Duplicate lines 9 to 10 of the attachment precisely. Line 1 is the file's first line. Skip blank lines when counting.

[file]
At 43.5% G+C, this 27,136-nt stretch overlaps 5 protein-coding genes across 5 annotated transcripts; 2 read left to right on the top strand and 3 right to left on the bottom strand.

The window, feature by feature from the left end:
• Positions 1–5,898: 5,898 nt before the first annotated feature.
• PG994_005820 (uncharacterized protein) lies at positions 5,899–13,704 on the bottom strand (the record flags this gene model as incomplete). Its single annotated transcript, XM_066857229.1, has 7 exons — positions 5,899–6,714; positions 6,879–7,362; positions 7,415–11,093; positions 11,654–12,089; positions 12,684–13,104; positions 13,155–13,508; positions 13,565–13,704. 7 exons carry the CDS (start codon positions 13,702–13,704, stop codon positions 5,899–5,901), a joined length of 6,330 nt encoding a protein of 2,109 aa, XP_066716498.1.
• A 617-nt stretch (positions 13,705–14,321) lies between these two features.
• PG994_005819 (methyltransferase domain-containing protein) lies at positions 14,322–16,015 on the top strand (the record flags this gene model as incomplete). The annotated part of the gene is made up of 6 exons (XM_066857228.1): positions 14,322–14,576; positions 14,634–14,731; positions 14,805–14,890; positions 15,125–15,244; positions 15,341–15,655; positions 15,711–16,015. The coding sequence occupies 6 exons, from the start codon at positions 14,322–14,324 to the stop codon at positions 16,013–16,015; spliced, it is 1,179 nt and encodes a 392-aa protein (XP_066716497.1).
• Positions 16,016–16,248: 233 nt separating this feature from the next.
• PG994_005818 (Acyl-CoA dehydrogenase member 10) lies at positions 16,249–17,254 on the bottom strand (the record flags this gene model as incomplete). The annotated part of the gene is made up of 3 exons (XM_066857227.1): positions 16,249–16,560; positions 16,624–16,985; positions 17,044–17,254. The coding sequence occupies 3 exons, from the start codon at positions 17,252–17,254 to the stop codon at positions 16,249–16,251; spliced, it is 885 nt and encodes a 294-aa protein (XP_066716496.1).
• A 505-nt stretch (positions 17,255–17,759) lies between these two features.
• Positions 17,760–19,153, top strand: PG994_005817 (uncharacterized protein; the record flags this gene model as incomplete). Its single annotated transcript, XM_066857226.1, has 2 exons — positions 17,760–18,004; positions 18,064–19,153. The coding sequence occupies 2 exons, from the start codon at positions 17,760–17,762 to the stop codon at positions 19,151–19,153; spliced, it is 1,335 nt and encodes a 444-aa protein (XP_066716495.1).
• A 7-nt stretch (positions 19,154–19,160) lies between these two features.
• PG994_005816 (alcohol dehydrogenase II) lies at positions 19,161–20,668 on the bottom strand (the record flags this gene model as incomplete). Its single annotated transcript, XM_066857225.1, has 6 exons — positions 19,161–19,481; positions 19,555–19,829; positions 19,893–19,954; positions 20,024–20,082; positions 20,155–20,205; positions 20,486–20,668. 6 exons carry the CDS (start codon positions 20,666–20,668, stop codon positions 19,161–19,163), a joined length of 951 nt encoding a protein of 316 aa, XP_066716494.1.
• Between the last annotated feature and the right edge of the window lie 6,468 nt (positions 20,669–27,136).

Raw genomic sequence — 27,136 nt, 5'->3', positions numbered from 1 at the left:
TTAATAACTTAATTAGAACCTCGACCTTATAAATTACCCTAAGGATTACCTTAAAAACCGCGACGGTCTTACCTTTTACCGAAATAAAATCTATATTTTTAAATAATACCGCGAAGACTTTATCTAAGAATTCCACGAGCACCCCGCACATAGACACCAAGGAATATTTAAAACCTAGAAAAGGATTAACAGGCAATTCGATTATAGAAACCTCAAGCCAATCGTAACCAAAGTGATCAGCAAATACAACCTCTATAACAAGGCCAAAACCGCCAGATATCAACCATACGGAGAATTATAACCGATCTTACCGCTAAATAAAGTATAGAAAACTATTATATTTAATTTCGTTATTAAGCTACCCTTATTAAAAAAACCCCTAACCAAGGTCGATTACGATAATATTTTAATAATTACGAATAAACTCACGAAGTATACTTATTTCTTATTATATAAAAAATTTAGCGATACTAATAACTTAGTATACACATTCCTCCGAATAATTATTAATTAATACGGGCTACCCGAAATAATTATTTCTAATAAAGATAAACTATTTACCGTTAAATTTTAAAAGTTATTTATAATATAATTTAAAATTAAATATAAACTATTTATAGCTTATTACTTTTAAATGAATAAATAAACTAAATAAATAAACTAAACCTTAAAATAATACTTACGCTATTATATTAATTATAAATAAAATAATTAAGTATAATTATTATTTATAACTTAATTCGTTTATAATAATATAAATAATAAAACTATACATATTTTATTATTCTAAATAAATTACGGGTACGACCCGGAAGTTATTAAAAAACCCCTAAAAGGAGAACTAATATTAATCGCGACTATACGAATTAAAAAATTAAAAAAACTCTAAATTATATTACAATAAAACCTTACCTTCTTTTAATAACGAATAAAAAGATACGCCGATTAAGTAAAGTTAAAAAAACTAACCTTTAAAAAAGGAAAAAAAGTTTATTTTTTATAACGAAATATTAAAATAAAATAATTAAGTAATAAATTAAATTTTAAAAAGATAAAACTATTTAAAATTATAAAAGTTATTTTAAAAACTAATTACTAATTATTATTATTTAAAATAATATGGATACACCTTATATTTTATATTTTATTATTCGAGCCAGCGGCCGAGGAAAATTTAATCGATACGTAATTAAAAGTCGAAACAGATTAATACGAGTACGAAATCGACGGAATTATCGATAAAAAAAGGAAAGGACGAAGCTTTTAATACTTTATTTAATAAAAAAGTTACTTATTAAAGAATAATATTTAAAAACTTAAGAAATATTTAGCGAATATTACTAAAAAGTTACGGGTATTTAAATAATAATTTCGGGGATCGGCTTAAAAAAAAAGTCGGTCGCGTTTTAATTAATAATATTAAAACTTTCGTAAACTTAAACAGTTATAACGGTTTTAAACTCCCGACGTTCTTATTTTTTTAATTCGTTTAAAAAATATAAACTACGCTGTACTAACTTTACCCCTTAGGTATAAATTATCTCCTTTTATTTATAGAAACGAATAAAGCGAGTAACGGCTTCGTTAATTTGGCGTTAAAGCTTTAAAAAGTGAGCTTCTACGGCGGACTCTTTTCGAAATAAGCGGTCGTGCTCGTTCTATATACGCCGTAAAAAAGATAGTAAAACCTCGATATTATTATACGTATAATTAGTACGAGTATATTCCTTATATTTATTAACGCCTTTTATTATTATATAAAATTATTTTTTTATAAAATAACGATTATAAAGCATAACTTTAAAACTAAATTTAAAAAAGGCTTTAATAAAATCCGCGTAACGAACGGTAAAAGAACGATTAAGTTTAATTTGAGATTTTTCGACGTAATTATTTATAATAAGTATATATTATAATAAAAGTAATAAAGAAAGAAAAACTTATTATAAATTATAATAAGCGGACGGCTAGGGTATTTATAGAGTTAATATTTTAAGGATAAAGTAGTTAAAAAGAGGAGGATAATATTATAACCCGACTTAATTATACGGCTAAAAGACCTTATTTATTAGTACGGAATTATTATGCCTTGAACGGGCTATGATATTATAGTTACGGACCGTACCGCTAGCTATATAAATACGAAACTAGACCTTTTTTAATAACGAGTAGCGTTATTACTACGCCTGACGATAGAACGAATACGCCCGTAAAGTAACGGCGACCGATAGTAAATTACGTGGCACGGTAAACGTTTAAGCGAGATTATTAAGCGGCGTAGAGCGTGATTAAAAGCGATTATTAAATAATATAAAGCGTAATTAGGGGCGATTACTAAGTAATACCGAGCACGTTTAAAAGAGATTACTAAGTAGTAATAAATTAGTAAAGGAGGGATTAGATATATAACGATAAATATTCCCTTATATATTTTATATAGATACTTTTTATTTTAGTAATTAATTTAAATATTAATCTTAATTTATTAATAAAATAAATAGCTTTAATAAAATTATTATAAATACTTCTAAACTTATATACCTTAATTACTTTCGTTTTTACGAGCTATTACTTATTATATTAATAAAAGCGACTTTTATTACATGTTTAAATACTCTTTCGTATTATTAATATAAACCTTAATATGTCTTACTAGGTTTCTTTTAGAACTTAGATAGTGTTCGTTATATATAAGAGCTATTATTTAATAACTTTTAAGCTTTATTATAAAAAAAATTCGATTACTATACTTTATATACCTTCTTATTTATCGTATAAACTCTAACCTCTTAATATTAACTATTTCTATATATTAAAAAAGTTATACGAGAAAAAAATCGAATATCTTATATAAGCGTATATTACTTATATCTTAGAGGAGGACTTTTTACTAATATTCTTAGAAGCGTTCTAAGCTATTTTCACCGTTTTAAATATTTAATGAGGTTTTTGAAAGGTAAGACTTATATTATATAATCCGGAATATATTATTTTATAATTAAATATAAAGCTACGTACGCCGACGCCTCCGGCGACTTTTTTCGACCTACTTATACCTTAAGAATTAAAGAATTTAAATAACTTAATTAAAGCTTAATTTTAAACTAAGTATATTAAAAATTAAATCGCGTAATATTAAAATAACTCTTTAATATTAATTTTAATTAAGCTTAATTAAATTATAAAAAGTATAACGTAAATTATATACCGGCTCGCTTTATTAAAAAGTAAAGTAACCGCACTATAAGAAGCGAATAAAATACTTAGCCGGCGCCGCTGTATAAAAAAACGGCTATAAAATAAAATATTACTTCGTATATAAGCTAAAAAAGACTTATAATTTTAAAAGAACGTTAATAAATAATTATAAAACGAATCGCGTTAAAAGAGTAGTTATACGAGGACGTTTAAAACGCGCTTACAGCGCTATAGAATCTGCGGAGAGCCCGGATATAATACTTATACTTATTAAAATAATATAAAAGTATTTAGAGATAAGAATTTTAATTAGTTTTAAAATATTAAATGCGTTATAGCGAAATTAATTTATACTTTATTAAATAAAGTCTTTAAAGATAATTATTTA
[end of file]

• A 505-nt stretch (positions 17,255–17,759) lies between these two features.
• Positions 17,760–19,153, top strand: PG994_005817 (uncharacterized protein; the record flags this gene model as incomplete). Its single annotated transcript, XM_066857226.1, has 2 exons — positions 17,760–18,004; positions 18,064–19,153. The coding sequence occupies 2 exons, from the start codon at positions 17,760–17,762 to the stop codon at positions 19,151–19,153; spliced, it is 1,335 nt and encodes a 444-aa protein (XP_066716495.1).